English  |  正體中文  |  简体中文  |  Post-Print筆數 : 27 |  Items with full text/Total items : 94188/124659 (76%)
Visitors : 29630410      Online Users : 250
RC Version 6.0 © Powered By DSPACE, MIT. Enhanced by NTU Library IR team.
Scope Tips:
  • please add "double quotation mark" for query phrases to get precise results
  • please goto advance search for comprehansive author search
  • Adv. Search
    HomeLoginUploadHelpAboutAdminister Goto mobile version
    Please use this identifier to cite or link to this item: http://nccur.lib.nccu.edu.tw/handle/140.119/108949

    Title: The interactive influences of stress, modality of stimuli, and task difficulty on verbal versus visual working memory capacity
    Authors: 葉玉珠
    Lai, G. J.;Yeh, Yu-chu;Lin, C. W.;Hsu, W. C.;Wu, J.
    Contributors: 師培中心
    Keywords: Cortisol;Stress;Task difficulty;Visual working memory;Verbal working memory
    Date: 2017-05
    Issue Date: 2017-04-20 13:29:46 (UTC+8)
    Abstract: Recently, contradictory findings on the influence of stress on verbal and visual working memory (WM) have urged researchers to explore moderators of stress and the two types of WM. This study included perceived task difficulty as a moderator to investigate the interactive effects of stress, different types of stimuli, and perceived task difficulty on verbal and visual WM capacity. In the experimental study, 92 college students were randomly assigned to one of the following groups: high-stress verbal, low-stress verbal, high-stress visual, or low-stress visual. Saliva cortisol level was used as a proxy of stress. The results revealed that (1) stress enhanced visual WM capacity, but not verbal WM capacity; and (2) perceived task difficulty was an important moderator of WM capacity. Under stressful situations, perceived task difficulty may enhance attention, cognitive control, and processing efficiency through the modulation of cortisol responses, which further improves WM, especially visual WM. The findings suggest that interactions between stress, types of stimuli, and task difficulty should be taken into consideration concurrently to maximize the effects of learning.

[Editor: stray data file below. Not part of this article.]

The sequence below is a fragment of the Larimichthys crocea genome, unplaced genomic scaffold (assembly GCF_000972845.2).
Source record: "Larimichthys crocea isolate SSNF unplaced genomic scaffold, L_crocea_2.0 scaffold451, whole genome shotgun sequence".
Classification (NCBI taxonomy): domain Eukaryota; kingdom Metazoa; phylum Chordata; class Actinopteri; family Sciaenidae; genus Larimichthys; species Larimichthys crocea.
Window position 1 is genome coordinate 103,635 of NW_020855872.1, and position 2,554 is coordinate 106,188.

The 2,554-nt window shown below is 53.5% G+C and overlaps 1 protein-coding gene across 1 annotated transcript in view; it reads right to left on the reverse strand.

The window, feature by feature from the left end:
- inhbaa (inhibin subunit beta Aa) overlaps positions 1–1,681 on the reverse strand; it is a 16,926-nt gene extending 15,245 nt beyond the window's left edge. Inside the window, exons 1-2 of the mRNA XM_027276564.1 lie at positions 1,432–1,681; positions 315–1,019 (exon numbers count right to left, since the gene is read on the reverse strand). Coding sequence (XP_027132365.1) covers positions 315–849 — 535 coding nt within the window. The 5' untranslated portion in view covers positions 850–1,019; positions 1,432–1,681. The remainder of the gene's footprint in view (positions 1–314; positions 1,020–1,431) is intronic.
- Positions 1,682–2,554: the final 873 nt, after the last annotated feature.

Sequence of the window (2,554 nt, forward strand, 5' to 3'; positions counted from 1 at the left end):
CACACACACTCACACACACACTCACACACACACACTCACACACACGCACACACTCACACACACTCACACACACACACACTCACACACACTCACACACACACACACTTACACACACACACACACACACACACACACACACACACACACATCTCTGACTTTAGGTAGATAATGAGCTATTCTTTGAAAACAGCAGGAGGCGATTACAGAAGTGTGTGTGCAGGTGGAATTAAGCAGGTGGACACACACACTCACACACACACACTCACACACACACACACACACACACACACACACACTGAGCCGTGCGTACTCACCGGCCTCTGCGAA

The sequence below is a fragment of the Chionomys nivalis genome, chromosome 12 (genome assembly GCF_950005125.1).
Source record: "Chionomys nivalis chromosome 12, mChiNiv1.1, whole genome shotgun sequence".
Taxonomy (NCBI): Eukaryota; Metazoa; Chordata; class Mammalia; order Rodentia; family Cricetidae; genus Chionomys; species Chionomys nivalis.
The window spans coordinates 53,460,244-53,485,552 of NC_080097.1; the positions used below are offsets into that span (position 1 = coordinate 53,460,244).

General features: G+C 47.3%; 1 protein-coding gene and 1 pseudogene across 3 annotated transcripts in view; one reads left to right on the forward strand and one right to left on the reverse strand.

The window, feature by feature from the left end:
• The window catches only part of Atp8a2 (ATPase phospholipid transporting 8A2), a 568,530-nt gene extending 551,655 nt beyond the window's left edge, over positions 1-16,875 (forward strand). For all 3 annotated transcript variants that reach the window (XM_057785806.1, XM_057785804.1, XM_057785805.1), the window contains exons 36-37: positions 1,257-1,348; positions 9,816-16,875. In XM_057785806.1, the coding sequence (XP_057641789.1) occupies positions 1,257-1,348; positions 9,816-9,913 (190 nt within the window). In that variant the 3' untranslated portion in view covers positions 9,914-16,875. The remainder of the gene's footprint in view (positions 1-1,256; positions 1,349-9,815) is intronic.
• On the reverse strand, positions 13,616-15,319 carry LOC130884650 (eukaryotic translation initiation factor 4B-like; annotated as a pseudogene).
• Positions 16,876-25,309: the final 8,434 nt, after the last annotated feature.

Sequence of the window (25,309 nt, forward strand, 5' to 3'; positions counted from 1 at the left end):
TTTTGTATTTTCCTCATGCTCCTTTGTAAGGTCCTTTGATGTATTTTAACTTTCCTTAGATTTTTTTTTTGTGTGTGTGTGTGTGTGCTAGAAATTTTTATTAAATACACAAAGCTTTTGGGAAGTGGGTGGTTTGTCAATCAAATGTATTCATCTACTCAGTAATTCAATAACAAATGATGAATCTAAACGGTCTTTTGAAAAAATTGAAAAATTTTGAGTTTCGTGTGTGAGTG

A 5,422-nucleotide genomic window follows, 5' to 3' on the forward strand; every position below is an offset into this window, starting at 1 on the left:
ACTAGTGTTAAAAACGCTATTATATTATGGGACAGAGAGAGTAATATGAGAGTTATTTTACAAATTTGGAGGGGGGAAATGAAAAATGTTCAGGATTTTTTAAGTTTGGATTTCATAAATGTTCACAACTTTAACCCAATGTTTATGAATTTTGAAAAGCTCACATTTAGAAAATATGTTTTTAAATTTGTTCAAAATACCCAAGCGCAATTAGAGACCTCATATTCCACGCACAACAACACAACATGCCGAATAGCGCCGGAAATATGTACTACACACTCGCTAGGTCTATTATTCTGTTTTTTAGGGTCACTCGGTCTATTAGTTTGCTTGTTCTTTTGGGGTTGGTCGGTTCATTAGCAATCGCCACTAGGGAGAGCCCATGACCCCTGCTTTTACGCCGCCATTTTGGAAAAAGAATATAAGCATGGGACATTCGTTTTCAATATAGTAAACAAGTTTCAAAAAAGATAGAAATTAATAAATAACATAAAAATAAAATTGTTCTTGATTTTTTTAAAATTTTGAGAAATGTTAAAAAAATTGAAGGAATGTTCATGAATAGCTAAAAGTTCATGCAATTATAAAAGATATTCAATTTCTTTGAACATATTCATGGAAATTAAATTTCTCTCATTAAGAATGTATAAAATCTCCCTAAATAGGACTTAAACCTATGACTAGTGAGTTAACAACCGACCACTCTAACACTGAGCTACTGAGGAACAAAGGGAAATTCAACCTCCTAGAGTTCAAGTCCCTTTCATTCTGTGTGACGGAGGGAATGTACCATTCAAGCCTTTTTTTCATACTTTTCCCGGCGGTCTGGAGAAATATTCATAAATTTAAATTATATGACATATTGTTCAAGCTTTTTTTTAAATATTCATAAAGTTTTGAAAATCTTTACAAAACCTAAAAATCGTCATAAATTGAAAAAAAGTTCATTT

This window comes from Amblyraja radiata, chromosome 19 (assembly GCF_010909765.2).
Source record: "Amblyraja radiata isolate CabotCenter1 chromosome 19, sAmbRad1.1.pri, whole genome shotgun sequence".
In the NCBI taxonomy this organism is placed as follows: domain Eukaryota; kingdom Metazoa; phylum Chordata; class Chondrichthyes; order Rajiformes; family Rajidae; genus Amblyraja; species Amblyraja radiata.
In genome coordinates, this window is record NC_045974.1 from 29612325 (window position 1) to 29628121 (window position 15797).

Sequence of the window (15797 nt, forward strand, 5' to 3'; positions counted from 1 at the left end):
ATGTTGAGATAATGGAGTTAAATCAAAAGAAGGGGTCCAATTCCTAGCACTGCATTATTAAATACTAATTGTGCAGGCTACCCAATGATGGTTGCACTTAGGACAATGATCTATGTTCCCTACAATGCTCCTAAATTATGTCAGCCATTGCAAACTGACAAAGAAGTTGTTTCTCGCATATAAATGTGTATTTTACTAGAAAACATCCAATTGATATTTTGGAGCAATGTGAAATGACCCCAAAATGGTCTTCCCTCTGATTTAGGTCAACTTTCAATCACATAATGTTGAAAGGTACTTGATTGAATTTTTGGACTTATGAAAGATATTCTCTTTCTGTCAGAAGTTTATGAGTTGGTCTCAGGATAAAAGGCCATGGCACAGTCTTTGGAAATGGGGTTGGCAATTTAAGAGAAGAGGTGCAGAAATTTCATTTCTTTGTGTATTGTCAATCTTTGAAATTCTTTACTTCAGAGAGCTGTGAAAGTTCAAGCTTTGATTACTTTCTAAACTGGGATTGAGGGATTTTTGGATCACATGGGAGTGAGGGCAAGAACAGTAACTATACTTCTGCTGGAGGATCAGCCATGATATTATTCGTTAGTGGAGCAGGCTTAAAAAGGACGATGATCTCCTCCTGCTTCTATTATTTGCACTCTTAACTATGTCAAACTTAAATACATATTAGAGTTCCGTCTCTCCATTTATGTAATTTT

Relation: Learning and Individual Differences, Volume 56, Pages 119-127
    Data Type: article
    DOI 連結: http://dx.doi.org/10.1016/j.lindif.2016.10.016
    DOI: 10.1016/j.lindif.2016.10.016
    Appears in Collections:[師資培育中心] 期刊論文

    Files in This Item:

    File Description SizeFormat
    1-9.pdf1912KbAdobe PDF429View/Open

    All items in 政大典藏 are protected by copyright, with all rights reserved.

    社群 sharing

    DSpace Software Copyright © 2002-2004  MIT &  Hewlett-Packard  /   Enhanced by   NTU Library IR team Copyright ©   - Feedback